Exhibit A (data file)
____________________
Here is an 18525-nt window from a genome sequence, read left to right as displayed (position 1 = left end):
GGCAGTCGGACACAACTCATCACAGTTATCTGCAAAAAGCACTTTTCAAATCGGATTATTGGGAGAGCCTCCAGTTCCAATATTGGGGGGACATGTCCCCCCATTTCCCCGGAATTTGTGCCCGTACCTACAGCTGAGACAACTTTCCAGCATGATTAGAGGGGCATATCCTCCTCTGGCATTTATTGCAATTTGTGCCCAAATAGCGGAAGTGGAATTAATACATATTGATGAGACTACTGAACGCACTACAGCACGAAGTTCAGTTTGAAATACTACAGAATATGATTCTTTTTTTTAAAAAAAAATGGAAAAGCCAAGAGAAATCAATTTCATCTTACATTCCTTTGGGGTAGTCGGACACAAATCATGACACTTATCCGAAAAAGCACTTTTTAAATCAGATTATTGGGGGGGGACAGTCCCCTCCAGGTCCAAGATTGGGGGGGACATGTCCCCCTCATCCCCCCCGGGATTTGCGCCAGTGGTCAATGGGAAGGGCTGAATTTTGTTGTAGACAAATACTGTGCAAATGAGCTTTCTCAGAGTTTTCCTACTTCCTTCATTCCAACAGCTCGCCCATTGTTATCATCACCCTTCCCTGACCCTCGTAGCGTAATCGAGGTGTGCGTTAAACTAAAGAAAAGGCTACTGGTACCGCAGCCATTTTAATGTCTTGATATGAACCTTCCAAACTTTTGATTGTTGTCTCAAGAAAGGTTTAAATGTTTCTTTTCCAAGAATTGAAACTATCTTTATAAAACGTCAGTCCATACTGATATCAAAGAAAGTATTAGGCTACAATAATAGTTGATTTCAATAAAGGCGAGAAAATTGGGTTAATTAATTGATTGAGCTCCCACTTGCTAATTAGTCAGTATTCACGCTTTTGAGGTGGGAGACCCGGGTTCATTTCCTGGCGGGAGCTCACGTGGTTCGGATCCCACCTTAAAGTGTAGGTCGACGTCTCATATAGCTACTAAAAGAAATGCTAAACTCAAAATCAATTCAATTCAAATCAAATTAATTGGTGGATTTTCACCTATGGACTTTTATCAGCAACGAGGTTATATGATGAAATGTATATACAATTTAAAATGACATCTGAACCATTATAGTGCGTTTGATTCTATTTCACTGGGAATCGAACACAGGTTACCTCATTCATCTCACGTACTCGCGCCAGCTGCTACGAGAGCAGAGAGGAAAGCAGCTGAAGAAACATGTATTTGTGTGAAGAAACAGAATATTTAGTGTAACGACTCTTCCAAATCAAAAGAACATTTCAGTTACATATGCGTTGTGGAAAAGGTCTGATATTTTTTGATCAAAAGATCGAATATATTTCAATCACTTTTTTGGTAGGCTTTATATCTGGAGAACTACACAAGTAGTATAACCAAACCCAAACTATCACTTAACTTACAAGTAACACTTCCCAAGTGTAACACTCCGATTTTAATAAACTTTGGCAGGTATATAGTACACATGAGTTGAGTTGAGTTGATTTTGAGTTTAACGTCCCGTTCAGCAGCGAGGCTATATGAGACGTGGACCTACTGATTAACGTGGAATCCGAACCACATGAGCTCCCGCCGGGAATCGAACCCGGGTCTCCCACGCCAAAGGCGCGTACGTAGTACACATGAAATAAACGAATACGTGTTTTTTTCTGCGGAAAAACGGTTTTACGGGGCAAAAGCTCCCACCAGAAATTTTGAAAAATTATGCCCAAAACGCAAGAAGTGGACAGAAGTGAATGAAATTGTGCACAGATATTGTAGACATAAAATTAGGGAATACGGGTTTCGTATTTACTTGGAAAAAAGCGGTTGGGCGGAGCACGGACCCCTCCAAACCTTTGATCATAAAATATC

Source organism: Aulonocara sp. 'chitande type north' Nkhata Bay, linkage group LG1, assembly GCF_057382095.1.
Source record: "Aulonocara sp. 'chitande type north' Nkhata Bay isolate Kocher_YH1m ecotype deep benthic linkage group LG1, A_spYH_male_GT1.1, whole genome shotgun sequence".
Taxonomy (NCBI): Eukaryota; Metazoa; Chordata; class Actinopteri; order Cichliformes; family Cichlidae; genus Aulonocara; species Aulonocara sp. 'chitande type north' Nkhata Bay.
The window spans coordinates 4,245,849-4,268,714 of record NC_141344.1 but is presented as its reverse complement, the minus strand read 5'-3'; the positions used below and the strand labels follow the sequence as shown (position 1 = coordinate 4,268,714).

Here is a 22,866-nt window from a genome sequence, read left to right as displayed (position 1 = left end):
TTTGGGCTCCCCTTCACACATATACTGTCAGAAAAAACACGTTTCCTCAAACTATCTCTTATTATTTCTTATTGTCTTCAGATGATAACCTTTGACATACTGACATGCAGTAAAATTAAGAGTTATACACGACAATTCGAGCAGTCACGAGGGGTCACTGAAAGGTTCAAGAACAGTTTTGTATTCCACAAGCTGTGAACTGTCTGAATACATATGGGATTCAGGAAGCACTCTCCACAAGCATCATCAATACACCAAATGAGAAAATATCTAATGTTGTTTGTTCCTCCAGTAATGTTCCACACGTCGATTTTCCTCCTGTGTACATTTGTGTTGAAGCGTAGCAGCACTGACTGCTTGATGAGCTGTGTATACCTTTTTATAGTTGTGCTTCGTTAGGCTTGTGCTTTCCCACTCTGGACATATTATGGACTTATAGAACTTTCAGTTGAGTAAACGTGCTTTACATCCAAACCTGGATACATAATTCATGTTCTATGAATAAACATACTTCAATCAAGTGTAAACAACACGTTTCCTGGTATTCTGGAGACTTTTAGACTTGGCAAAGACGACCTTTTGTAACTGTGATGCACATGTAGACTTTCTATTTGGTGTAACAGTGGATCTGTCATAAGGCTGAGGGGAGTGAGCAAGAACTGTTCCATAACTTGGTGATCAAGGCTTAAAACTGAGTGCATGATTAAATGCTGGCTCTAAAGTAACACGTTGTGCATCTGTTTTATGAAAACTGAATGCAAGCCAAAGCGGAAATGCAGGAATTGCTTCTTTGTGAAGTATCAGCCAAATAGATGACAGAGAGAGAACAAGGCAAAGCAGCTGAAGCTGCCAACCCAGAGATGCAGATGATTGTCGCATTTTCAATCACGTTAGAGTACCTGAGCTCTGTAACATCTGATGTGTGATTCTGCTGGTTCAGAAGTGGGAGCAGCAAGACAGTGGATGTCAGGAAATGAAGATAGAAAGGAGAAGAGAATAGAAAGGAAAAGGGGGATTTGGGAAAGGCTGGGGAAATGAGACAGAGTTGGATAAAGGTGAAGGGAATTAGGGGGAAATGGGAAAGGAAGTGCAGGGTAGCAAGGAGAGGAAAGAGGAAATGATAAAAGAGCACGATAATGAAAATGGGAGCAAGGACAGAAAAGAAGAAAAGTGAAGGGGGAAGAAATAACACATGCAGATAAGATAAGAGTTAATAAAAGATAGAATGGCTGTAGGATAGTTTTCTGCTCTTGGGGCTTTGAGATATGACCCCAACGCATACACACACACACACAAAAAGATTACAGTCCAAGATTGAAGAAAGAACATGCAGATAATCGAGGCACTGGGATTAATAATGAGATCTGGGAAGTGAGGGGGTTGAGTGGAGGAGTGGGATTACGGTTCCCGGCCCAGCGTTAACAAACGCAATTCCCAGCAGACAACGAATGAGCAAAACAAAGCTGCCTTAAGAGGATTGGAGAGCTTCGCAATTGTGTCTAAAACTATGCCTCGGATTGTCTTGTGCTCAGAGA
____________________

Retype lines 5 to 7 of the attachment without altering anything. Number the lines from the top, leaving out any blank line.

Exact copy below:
Taxonomy (NCBI): Eukaryota; Metazoa; Chordata; class Actinopteri; order Cichliformes; family Cichlidae; genus Aulonocara; species Aulonocara sp. 'chitande type north' Nkhata Bay.
The window spans coordinates 4,245,849-4,268,714 of record NC_141344.1 but is presented as its reverse complement, the minus strand read 5'-3'; the positions used below and the strand labels follow the sequence as shown (position 1 = coordinate 4,268,714).

Here is a 22,866-nt window from a genome sequence, read left to right as displayed (position 1 = left end):